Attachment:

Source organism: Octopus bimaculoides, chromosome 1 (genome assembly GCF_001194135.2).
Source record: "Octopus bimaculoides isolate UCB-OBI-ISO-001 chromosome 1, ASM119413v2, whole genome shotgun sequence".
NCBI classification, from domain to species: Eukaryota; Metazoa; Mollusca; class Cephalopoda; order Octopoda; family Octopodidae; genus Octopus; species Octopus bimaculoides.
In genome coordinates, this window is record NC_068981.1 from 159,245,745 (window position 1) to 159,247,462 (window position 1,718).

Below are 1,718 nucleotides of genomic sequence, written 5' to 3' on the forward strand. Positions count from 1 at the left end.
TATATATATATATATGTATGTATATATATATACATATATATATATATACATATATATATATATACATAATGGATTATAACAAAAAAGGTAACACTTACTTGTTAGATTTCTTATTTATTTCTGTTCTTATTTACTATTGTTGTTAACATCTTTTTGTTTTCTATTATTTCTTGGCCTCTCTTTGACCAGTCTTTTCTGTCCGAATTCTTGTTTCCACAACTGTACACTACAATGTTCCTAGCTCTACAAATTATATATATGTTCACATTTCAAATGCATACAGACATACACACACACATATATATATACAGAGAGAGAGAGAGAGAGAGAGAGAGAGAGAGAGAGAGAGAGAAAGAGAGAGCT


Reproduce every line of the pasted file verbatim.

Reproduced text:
Source organism: Octopus bimaculoides, chromosome 1 (genome assembly GCF_001194135.2).
Source record: "Octopus bimaculoides isolate UCB-OBI-ISO-001 chromosome 1, ASM119413v2, whole genome shotgun sequence".
NCBI classification, from domain to species: Eukaryota; Metazoa; Mollusca; class Cephalopoda; order Octopoda; family Octopodidae; genus Octopus; species Octopus bimaculoides.
In genome coordinates, this window is record NC_068981.1 from 159,245,745 (window position 1) to 159,247,462 (window position 1,718).

Below are 1,718 nucleotides of genomic sequence, written 5' to 3' on the forward strand. Positions count from 1 at the left end.
TATATATATATATATGTATGTATATATATATACATATATATATATATACATATATATATATATACATAATGGATTATAACAAAAAAGGTAACACTTACTTGTTAGATTTCTTATTTATTTCTGTTCTTATTTACTATTGTTGTTAACATCTTTTTGTTTTCTATTATTTCTTGGCCTCTCTTTGACCAGTCTTTTCTGTCCGAATTCTTGTTTCCACAACTGTACACTACAATGTTCCTAGCTCTACAAATTATATATATGTTCACATTTCAAATGCATACAGACATACACACACACATATATATATACAGAGAGAGAGAGAGAGAGAGAGAGAGAGAGAGAGAGAGAGAGAAAGAGAGAGCT